Simon (of Simon World) says:
"I've written a piece titled Post Communist China, which asks what is the plan if and when the Communist Party falls? What is the best way to ensure a liberal democracy takes root and what are the potential alternatives? I would appreciate your comments and thoughts. It is a debate that needs to happen before, not after, the fall."
Interesting premise, and Kate of The Roadkill Diaries also has a recent letter from Guangzhou that's worth your time. Yeah, Winds has a few thoughts and resources to offer....
- To answer those sorts of scenario questions, it helps to be able to chart the underlying trends and forces in a society right now, then group them and look at the different stories they might tell. Winds' comprehensive post on China's Stresses, Goals, Military Buildups... and Futures offers some of that, along with tips on how to do that analysis.
- You can also find trends, indicators, and possibilities in my Oct. 2004 China framework article, which adds contributions from a number of readers on each point.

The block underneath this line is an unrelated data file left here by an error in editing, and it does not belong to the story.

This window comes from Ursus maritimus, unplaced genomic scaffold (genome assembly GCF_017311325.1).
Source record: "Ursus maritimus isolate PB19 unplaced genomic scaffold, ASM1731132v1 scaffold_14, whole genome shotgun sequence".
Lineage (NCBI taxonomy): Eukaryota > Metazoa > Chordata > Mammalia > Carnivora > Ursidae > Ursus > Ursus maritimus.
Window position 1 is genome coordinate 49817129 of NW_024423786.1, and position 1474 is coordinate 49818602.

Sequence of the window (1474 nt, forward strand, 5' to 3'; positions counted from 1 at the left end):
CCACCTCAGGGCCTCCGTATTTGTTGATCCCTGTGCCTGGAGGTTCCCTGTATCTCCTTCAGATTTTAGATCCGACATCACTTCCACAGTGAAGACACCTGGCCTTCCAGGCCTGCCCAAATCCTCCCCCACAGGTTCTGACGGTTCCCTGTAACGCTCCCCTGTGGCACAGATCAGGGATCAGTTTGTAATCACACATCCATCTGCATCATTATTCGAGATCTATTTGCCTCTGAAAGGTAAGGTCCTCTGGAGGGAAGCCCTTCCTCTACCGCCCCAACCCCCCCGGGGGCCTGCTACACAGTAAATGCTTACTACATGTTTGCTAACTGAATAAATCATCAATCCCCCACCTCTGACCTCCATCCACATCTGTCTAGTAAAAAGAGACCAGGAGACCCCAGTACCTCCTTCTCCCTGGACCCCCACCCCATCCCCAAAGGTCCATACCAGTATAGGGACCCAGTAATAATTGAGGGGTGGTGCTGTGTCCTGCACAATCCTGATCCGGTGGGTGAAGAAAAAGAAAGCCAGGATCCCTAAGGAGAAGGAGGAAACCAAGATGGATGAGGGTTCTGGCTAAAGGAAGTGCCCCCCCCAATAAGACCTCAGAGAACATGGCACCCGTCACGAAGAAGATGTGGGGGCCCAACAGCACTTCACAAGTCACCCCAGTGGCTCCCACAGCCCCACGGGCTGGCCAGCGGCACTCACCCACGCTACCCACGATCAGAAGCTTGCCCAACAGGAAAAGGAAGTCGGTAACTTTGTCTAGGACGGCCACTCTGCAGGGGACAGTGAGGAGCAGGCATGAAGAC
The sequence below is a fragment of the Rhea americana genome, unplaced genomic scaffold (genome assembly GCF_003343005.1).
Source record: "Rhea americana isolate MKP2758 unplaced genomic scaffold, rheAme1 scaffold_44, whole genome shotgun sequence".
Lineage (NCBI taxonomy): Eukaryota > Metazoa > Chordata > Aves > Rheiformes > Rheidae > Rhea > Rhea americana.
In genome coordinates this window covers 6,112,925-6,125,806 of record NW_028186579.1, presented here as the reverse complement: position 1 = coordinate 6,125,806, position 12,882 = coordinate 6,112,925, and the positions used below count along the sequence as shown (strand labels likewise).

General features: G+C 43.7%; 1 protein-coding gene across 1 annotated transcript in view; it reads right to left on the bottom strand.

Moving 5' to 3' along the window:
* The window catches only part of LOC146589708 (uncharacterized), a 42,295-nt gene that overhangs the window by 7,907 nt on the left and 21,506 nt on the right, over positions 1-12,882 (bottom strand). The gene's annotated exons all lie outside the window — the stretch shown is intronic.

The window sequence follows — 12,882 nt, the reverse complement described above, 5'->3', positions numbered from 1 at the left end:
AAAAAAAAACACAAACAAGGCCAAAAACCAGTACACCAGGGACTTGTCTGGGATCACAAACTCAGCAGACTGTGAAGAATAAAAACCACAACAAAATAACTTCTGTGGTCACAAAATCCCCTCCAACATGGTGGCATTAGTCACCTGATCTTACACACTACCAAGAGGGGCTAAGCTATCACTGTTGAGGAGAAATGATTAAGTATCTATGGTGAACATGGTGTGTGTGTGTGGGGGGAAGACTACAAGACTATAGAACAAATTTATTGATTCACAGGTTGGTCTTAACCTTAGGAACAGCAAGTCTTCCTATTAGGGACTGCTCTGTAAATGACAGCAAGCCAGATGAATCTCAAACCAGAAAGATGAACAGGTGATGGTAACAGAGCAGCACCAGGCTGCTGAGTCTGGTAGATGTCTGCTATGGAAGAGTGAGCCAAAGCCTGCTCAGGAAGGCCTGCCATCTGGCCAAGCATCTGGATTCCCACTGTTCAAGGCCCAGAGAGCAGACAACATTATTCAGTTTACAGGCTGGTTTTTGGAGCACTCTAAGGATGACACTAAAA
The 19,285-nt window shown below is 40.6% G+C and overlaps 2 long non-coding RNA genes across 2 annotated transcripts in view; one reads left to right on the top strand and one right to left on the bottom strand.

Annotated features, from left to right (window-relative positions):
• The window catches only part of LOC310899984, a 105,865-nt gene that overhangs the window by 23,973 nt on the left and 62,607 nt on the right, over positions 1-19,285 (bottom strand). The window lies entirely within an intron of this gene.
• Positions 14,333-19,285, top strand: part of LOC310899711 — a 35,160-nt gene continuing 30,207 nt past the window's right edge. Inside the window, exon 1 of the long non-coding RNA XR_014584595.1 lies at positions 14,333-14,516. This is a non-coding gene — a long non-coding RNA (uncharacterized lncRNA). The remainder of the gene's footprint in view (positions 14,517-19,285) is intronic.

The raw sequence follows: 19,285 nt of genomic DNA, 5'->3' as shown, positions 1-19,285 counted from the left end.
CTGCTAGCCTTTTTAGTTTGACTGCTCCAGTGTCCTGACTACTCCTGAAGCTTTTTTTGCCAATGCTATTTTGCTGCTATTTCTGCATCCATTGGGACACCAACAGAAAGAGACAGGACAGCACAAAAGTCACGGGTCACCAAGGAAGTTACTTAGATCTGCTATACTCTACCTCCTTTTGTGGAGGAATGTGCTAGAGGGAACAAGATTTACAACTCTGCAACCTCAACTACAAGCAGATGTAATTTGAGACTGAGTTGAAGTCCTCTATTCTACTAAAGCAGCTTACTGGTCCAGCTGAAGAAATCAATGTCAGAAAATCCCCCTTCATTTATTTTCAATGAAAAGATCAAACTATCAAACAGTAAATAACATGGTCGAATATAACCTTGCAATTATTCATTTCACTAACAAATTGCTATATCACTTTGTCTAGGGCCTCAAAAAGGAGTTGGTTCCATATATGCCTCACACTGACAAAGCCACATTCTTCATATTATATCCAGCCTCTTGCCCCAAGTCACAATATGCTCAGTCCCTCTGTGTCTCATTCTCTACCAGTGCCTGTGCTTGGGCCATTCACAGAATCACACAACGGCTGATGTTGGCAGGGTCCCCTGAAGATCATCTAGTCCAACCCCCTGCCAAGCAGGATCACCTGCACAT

- After reading Simon's thoughts, some of his issues are addressed directly in our recent piece about democracy, liberty and global development, which talks about China in particular. That post includes new insights into Barnett's "Pentagon's New Map" core/gap thesis, the China vs. India models, the idea of an intelligence/ knowledge base 'river' in every society, and why lack of "requisite variety" in China (i.e. a blocked river) may kill you or those you love.
Having thrown those out there, I'll start with a provocative idea:
Once the problem is framed in terms of requisite variety, could it be possible to have a non-Democratic China Post-CPC, that nonetheless takes steps in the right direction and so sets the stage for coping now and positive change later? What could that look like?
Back to you, Simon (and to our readers, too)....